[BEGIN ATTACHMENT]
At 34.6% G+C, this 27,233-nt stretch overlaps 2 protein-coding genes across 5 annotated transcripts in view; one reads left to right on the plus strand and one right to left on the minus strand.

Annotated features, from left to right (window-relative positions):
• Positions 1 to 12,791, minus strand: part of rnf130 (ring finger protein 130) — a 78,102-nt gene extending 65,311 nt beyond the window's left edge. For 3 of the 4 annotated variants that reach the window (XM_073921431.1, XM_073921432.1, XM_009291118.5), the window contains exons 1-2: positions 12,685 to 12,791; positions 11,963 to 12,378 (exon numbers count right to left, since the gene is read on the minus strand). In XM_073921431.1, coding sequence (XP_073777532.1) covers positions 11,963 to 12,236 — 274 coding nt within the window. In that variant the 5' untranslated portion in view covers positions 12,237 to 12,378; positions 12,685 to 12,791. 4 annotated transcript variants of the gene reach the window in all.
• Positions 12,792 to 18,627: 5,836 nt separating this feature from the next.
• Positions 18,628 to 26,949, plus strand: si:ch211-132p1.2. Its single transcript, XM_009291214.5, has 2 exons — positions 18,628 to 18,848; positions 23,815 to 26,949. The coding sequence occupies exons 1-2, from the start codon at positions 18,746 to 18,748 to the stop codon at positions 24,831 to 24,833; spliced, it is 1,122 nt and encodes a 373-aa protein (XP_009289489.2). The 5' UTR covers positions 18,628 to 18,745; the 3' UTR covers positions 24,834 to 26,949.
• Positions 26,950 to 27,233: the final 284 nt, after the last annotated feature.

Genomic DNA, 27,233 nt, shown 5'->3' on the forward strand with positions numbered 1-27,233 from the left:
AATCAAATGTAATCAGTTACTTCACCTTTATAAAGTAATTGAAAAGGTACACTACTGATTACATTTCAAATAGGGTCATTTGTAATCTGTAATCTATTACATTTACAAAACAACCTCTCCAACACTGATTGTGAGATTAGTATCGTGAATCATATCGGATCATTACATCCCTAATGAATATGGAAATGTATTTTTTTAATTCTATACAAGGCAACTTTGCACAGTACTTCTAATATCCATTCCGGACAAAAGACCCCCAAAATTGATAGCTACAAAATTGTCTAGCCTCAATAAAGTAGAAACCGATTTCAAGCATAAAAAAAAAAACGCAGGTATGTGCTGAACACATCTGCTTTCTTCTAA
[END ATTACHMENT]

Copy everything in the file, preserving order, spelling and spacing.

At 34.6% G+C, this 27,233-nt stretch overlaps 2 protein-coding genes across 5 annotated transcripts in view; one reads left to right on the plus strand and one right to left on the minus strand.

Annotated features, from left to right (window-relative positions):
• Positions 1 to 12,791, minus strand: part of rnf130 (ring finger protein 130) — a 78,102-nt gene extending 65,311 nt beyond the window's left edge. For 3 of the 4 annotated variants that reach the window (XM_073921431.1, XM_073921432.1, XM_009291118.5), the window contains exons 1-2: positions 12,685 to 12,791; positions 11,963 to 12,378 (exon numbers count right to left, since the gene is read on the minus strand). In XM_073921431.1, coding sequence (XP_073777532.1) covers positions 11,963 to 12,236 — 274 coding nt within the window. In that variant the 5' untranslated portion in view covers positions 12,237 to 12,378; positions 12,685 to 12,791. 4 annotated transcript variants of the gene reach the window in all.
• Positions 12,792 to 18,627: 5,836 nt separating this feature from the next.
• Positions 18,628 to 26,949, plus strand: si:ch211-132p1.2. Its single transcript, XM_009291214.5, has 2 exons — positions 18,628 to 18,848; positions 23,815 to 26,949. The coding sequence occupies exons 1-2, from the start codon at positions 18,746 to 18,748 to the stop codon at positions 24,831 to 24,833; spliced, it is 1,122 nt and encodes a 373-aa protein (XP_009289489.2). The 5' UTR covers positions 18,628 to 18,745; the 3' UTR covers positions 24,834 to 26,949.
• Positions 26,950 to 27,233: the final 284 nt, after the last annotated feature.

Genomic DNA, 27,233 nt, shown 5'->3' on the forward strand with positions numbered 1-27,233 from the left:
AATCAAATGTAATCAGTTACTTCACCTTTATAAAGTAATTGAAAAGGTACACTACTGATTACATTTCAAATAGGGTCATTTGTAATCTGTAATCTATTACATTTACAAAACAACCTCTCCAACACTGATTGTGAGATTAGTATCGTGAATCATATCGGATCATTACATCCCTAATGAATATGGAAATGTATTTTTTTAATTCTATACAAGGCAACTTTGCACAGTACTTCTAATATCCATTCCGGACAAAAGACCCCCAAAATTGATAGCTACAAAATTGTCTAGCCTCAATAAAGTAGAAACCGATTTCAAGCATAAAAAAAAAAACGCAGGTATGTGCTGAACACATCTGCTTTCTTCTAA